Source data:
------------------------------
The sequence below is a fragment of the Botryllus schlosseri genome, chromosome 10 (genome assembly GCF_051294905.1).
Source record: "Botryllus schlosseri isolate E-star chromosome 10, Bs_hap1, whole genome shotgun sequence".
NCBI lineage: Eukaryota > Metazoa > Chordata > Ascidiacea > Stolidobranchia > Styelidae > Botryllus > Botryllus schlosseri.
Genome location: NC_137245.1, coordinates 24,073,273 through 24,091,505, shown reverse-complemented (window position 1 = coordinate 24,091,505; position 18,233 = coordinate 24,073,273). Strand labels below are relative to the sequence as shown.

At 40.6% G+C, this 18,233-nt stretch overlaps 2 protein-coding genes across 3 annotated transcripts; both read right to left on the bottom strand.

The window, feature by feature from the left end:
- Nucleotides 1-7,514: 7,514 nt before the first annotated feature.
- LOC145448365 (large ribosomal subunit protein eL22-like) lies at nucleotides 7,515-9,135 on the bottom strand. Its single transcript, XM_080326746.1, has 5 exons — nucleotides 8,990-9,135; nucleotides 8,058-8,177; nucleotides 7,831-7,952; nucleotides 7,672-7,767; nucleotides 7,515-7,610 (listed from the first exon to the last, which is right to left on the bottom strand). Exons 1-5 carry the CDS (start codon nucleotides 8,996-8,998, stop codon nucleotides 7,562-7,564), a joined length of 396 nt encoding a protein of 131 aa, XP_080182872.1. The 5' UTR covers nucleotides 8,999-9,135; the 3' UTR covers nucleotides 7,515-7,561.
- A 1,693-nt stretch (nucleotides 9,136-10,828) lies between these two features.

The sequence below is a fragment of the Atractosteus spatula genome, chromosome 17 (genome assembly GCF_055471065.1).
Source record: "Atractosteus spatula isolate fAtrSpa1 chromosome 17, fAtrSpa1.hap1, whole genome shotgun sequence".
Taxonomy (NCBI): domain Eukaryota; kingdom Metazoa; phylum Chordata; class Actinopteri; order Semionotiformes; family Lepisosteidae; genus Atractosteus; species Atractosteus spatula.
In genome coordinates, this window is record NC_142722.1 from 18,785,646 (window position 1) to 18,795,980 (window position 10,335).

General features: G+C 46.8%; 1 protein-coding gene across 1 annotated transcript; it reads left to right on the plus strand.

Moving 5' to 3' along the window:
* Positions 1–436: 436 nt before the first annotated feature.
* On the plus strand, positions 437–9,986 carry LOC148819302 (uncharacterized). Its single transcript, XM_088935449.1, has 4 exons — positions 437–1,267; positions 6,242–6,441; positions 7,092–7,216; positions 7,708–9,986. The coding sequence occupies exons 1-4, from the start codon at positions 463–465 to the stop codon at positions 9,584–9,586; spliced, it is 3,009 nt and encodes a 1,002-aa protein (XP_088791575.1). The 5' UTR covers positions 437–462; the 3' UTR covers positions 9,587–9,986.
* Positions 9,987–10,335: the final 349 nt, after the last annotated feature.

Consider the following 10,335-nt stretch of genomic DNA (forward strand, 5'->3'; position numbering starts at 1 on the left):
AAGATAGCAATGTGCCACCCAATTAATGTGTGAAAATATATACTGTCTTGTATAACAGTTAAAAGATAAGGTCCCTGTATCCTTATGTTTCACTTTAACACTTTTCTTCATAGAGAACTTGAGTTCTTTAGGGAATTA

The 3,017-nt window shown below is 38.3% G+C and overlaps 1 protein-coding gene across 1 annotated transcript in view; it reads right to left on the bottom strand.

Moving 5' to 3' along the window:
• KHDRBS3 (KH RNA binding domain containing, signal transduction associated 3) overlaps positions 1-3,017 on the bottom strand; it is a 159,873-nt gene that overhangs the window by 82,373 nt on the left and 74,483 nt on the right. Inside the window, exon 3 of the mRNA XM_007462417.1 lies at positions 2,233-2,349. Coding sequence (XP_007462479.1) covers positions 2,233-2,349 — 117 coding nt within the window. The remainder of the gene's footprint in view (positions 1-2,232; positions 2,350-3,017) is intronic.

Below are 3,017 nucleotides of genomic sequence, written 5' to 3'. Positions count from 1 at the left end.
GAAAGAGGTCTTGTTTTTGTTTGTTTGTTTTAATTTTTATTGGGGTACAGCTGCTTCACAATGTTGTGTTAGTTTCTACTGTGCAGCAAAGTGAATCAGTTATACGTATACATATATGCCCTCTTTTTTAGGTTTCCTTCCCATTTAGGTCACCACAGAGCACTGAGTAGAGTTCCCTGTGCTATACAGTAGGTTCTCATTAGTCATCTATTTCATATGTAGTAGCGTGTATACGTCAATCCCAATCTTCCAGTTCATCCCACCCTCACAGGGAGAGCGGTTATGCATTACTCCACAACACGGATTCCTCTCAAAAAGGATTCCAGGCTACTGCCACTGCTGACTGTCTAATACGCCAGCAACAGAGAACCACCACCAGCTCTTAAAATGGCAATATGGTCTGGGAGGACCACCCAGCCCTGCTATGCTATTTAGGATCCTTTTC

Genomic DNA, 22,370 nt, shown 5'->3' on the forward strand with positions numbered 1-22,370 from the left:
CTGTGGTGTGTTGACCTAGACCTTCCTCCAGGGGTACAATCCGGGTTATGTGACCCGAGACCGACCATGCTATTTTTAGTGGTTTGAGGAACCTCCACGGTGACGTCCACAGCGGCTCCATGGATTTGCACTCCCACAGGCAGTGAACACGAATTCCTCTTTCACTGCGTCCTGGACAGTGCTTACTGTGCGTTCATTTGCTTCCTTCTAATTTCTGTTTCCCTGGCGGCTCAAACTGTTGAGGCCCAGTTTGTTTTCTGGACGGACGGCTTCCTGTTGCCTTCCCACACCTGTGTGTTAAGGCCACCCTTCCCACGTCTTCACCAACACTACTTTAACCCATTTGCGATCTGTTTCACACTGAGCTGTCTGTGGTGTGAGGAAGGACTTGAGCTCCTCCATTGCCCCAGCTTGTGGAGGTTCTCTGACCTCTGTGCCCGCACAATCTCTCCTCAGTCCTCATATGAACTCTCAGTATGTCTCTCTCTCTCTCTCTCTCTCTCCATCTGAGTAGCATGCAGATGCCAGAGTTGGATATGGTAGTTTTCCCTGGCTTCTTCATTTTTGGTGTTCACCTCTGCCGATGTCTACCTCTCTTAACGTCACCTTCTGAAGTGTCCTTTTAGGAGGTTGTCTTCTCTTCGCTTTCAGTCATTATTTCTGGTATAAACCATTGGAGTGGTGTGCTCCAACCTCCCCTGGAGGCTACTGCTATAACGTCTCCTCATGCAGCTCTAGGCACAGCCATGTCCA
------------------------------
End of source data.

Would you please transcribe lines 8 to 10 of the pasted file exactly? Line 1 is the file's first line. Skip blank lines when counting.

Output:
- LOC145448365 (large ribosomal subunit protein eL22-like) lies at nucleotides 7,515-9,135 on the bottom strand. Its single transcript, XM_080326746.1, has 5 exons — nucleotides 8,990-9,135; nucleotides 8,058-8,177; nucleotides 7,831-7,952; nucleotides 7,672-7,767; nucleotides 7,515-7,610 (listed from the first exon to the last, which is right to left on the bottom strand). Exons 1-5 carry the CDS (start codon nucleotides 8,996-8,998, stop codon nucleotides 7,562-7,564), a joined length of 396 nt encoding a protein of 131 aa, XP_080182872.1. The 5' UTR covers nucleotides 8,999-9,135; the 3' UTR covers nucleotides 7,515-7,561.
- A 1,693-nt stretch (nucleotides 9,136-10,828) lies between these two features.

The sequence below is a fragment of the Atractosteus spatula genome, chromosome 17 (genome assembly GCF_055471065.1).